“Lockdown has given me some respite from my caring role. As my Mum is vulnerable and has been shielding, she and her live-in carer haven’t left the house. I visit at least once a week to deliver shopping, medication and other supplies, at a safe distance. I also talk to Mum every day, including video calls. I’m ready to jump in if needed. I’m also planning to look after Mum when the lockdown is lifted or eased as the paid carer will need a break.

I’ve found the coronavirus situation and support and information I have accessed thanks to Carers in Hertfordshire has meant I can be more of a daughter again, rather than just a carer. During this time, being able to contact the Carer Support Advisors at Carers in Hertfordshire has been so useful and helped put my mind at rest. I’ve found out about personal protective equipment and testing for the virus. It’s also been good to know that the Carers’ Passport Discount ID Card could be used at some supermarkets to access priority shopping times, although I haven’t had to do this yet.

Previously, you helped me find out about the flexible appointments GP practices usually offer unpaid carers and connected me to Healthwatch Hertfordshire."clare and sabre web

Whilst Clare hasn’t been caring for her Mum as frequently, she has continued her work as a mentor to university students over the phone and online. She has used her background developing and delivering training with us as a Carer Trainer over the last three years. Clare said: “I thoroughly enjoy the Carer Trainer role. It has allowed me to use my training skills and share my experiences as a carer such as navigating and accessing services and communication, with nursing and social care students or staff from health and care sector organisations. I’ve also been able to network, and I usually learn something to use in my caring role or pass onto others.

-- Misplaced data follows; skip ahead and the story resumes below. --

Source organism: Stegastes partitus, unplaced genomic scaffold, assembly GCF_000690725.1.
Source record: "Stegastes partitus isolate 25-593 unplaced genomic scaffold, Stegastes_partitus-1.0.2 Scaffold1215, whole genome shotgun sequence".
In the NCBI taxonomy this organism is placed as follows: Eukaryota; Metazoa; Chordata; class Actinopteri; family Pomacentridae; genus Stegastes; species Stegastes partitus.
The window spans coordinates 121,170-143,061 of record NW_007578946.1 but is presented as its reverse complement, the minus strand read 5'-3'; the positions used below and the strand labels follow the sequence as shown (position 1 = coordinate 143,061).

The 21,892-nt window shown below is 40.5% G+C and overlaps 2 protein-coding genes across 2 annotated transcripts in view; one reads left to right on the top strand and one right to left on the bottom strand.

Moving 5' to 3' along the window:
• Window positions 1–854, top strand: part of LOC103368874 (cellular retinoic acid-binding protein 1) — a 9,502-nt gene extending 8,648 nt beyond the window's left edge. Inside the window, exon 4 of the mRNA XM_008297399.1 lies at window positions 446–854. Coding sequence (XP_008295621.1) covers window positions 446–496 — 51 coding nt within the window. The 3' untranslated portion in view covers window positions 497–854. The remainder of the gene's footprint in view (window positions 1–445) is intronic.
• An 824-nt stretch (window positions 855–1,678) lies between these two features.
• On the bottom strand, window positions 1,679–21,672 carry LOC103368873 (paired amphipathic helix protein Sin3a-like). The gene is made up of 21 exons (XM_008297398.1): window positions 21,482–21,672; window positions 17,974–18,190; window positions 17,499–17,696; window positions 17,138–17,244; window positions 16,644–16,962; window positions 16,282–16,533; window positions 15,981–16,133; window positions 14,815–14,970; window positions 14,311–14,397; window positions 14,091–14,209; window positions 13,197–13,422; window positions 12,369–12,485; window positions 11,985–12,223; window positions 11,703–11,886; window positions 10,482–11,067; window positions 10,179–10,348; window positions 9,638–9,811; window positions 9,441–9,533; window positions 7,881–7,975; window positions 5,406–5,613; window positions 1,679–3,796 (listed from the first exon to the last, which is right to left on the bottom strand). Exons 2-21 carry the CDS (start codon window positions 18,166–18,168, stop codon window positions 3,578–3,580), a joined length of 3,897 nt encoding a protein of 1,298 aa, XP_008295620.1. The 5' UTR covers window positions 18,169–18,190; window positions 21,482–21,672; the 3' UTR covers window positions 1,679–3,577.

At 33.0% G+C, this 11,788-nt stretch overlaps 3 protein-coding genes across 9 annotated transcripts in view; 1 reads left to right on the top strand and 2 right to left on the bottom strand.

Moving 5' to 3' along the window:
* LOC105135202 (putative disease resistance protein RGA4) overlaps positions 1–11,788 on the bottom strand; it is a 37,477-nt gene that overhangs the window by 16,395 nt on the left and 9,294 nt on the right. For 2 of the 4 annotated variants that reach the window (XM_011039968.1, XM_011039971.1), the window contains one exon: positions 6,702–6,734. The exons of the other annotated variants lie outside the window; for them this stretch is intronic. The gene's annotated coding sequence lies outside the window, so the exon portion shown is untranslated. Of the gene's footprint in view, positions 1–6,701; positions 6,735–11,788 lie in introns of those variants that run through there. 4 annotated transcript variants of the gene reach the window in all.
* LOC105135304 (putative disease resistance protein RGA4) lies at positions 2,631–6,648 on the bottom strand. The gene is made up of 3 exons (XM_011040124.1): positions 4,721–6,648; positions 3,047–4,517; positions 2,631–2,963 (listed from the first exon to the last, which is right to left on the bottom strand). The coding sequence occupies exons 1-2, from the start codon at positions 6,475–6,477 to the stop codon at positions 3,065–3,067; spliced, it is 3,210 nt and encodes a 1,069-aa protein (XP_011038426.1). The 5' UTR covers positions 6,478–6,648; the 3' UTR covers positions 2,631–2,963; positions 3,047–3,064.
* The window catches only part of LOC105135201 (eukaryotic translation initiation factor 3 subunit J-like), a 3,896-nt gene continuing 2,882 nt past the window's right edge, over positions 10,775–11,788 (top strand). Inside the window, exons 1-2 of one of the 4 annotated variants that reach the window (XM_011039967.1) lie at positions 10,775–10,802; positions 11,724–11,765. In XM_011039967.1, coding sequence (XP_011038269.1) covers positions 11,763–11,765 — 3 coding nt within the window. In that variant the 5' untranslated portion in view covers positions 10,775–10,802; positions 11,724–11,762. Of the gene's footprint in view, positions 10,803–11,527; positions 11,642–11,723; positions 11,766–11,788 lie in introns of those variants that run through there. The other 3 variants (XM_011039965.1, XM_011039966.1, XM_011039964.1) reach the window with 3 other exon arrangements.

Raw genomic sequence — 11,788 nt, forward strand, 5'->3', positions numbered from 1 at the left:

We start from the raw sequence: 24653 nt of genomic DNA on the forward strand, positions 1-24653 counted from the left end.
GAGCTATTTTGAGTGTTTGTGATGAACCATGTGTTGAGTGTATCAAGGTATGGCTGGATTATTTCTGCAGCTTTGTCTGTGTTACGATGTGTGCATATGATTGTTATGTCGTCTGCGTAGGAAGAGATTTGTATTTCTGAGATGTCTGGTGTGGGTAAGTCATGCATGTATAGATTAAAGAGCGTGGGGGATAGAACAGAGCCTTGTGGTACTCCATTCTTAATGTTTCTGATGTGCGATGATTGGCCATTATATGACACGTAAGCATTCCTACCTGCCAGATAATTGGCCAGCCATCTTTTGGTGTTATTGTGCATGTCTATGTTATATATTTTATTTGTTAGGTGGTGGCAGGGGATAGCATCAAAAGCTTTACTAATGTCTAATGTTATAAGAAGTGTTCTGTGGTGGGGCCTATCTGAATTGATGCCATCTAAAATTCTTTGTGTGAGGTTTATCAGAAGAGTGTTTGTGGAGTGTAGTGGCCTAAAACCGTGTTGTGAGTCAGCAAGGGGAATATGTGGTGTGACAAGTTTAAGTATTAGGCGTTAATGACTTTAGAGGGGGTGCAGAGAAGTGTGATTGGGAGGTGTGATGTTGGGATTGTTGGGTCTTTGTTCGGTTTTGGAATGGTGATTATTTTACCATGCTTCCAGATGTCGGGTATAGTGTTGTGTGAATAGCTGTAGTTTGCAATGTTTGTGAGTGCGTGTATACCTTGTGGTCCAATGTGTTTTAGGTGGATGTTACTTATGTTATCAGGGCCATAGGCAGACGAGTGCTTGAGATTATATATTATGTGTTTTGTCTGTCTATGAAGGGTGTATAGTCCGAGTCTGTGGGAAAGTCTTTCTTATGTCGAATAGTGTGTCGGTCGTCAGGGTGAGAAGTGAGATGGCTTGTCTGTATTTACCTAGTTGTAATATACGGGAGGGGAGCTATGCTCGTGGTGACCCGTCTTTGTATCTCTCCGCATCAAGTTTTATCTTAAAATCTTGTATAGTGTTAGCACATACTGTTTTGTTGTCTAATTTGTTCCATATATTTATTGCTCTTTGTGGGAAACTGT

Clare has also appreciated the free courses and workshops we run. She said: “The first one I attended was an end of life course at a hospice. It gave me the confidence to have a Carer’s Assessment. It also opened me up to the support hospices offered and I approached the hospice near Mum, which is now helping us. Through the courses I have made friends and the Mind, Body and Soul course made me start writing poetry again.”

When asked for a piece of advice she would share with other carers Clare said: “If you’re having a bad day sing to yourself or take 10 minutes to relax. Also, just take things 10 minutes at a time and don’t think about the future or worry about situations you cannot control or questions you don’t have the answers to.”

Finally, Clare, who offers Carers’ Passport holders 20% off her mentoring support through her business Positive Experience Training, said: “For me Carers in Hertfordshire was my wake up call, I was in danger of becoming ill, but with the support and advice you provided you helped me rethink things. The charity is unique and means so much to family and friend carers like me as you put us first and allow us to think about and prioritise our health and wellbeing.”

Below is a poem Clare wrote about the COVID-19 situation.

Isolated, lonely feeling out on a limb
A lifeline of support to get me back in the swim
Bespoke courses and carer training peers keep my resilience strong
A win-win combination for when the days are just too long!

Click on the links to learn more about our services - Carers' Passport and Carer Trainer Unit.